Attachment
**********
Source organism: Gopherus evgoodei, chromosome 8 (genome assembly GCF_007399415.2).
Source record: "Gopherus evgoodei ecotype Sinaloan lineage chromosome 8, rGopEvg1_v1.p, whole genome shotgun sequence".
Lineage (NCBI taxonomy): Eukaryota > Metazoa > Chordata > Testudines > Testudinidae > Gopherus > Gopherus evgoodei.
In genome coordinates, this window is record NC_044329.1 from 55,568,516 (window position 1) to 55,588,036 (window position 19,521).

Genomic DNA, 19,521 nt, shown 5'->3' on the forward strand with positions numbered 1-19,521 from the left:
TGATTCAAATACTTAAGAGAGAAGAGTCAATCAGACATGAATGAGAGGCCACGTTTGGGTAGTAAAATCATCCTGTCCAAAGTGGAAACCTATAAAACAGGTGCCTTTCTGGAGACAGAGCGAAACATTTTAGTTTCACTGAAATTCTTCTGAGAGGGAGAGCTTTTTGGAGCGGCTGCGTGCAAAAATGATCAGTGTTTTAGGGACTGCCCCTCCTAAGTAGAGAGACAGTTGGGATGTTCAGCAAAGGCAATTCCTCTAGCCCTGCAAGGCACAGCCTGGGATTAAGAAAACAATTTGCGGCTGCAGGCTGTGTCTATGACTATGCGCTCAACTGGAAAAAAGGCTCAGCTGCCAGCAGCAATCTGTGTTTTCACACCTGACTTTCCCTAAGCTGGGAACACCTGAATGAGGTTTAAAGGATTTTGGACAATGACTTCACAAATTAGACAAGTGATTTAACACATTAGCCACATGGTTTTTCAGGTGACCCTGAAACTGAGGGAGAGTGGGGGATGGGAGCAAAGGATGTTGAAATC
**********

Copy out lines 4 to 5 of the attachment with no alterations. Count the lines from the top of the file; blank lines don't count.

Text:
In genome coordinates, this window is record NC_044329.1 from 55,568,516 (window position 1) to 55,588,036 (window position 19,521).

Genomic DNA, 19,521 nt, shown 5'->3' on the forward strand with positions numbered 1-19,521 from the left: